The Turbulence in Arab lands was not immune to regional and extra-regional inputs. Bahrain, Libya, Syria and Yemen were subjected to political and or material interventions from across national borders; some of these emanated from within the region, some from immediate or proximate neighbourhood, and some from great or big powers. The objective in each case was and is to prevent, retard or reverse the change sought by a visible majority of the public. Another lecture would be required to mention the litany of ‘sins’ of all sides. It would suffice here to say that regime change initiatives should be autonomous to the citizens of a state; record shows that externally imposed strategies, even if used as a complement to diplomacy and deterrence, are perennially in danger of going down the slippery slope.

The picture at the end of the year 2015 was one of total disarray, a situation in which regional and global powers together with empowered local groups are engaged in political and military action in half a dozen different battlefields. The immediate concern of each is to prevail upon its adversary; little thought, if any, is being given to longer term consequences for the societies in the region. In the process, the rationale for the Turbulence takes the backseat.

It has been said that the failure to understand catastrophes is even deadlier to a people than the catastrophes themselves. The requirement to comprehend the prerequisites and essentials of participatory governance were perhaps not fully comprehended by the protesting public, nor did it have a full measure of the forces aligned against it. The need to combine rage with realism went unappreciated, except in the case of Al-Nahda in Tunisia where the requirement of a wider consensus was appreciated.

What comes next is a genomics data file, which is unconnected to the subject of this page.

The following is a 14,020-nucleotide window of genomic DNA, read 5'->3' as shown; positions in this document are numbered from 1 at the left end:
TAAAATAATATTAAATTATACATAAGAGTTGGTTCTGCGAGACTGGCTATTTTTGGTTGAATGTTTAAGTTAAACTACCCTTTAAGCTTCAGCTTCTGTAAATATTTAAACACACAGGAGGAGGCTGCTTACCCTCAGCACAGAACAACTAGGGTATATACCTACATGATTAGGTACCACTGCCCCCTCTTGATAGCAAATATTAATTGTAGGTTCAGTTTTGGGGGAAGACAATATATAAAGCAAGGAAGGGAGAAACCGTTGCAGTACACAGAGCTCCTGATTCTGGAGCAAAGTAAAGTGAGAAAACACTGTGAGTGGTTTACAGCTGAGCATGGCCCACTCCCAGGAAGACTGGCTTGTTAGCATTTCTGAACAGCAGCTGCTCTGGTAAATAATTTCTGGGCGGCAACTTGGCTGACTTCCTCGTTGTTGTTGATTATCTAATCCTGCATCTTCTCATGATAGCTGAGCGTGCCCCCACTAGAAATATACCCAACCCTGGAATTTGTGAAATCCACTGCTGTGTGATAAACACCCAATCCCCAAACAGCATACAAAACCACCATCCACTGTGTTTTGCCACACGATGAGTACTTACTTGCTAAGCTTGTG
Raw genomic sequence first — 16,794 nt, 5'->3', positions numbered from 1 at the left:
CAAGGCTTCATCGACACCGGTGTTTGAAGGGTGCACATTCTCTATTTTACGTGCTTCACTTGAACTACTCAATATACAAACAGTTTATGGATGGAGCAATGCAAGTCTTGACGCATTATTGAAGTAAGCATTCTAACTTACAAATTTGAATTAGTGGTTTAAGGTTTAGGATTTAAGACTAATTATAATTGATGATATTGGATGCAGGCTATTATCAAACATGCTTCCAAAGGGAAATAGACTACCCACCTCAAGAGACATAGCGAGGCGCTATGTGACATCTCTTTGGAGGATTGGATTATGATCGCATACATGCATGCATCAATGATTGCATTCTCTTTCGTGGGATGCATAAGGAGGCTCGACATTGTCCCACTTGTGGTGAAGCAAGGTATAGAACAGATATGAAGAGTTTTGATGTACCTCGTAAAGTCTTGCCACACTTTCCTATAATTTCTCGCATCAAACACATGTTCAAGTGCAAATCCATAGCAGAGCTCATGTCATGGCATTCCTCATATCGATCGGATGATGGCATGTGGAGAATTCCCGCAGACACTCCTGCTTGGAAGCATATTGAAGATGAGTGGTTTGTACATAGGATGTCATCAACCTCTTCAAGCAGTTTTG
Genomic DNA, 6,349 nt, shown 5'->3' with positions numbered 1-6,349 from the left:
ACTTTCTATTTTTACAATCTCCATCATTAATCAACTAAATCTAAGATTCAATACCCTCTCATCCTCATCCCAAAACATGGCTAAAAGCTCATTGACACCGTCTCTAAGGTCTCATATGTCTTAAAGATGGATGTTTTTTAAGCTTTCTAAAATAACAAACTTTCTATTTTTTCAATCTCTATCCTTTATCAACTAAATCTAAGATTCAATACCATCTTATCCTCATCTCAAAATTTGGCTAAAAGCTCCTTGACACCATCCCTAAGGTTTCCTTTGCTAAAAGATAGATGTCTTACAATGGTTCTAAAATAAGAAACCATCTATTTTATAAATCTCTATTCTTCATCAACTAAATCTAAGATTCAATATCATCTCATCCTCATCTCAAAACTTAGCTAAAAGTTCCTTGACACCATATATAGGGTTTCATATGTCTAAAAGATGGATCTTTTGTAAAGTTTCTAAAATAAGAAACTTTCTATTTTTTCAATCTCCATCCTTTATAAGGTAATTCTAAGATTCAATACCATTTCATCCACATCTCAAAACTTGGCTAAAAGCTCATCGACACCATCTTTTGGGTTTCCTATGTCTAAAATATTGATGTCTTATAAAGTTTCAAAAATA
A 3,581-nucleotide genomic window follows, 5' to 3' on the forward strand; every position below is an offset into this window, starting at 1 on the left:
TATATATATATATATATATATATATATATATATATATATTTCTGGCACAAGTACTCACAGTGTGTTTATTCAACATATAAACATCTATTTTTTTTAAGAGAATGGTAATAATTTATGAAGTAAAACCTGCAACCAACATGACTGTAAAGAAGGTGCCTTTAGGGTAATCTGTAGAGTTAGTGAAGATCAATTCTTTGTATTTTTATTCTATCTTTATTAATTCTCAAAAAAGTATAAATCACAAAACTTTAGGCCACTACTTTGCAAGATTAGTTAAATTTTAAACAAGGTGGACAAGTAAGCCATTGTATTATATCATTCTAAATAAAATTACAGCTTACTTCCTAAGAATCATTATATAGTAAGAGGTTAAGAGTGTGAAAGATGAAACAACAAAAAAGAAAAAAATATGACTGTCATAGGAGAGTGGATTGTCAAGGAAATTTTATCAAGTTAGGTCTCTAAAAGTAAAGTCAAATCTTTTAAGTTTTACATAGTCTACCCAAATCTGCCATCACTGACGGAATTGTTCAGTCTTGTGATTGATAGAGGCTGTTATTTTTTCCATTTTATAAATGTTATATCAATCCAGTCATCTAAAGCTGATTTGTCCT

With the exception of Egypt, the primary and primordial identity of the Arab lands of the Ottoman Empire was essentially tribal with some regional attributes. As independent entities, no organic changes were brought about in their internal tribal structures; instead, the tribal hierarchies were integrated in the new political structures deliberately by domestic and external forces that, despite protestations to the contrary, ended up being authoritarian. This deprived them of a mass base and genuine public participation through political institutions. Aspects of this deficiency were reflected in the UNDP’s second Arab Development Challenges Report 2011 which urged the need for ‘a new social contract of mutual accountability (in which) the state becomes more responsive and accountable to the citizen.’18

The link between the citizen and the state through the mechanism of accountability (and an implicit social contract going beyond the ruler-subject relationship) is thus critical for domestic cohesion and internal security but has not been sufficiently in evidence. An analysis of the states of West Asia some years back identified among its characteristics the politics of limited association and of an essentially broad urban middle class base in which coercion or co-option into the state structure rather than (in a) ‘durable resilience of the system whose legitimacy is based on the full participation of the people in the body politic.’

Decades earlier, the Moroccan historian Abdallah Laroui had spelt out the requirement: ‘The democratic principle means that no one in society possesses political truth, that this truth will only gradually take shape through the procedures of discussion and successive elections.’

The failure to imbibe and implement this in sufficient measure is thus central to the crises that have afflicted the region.

Jai Hind.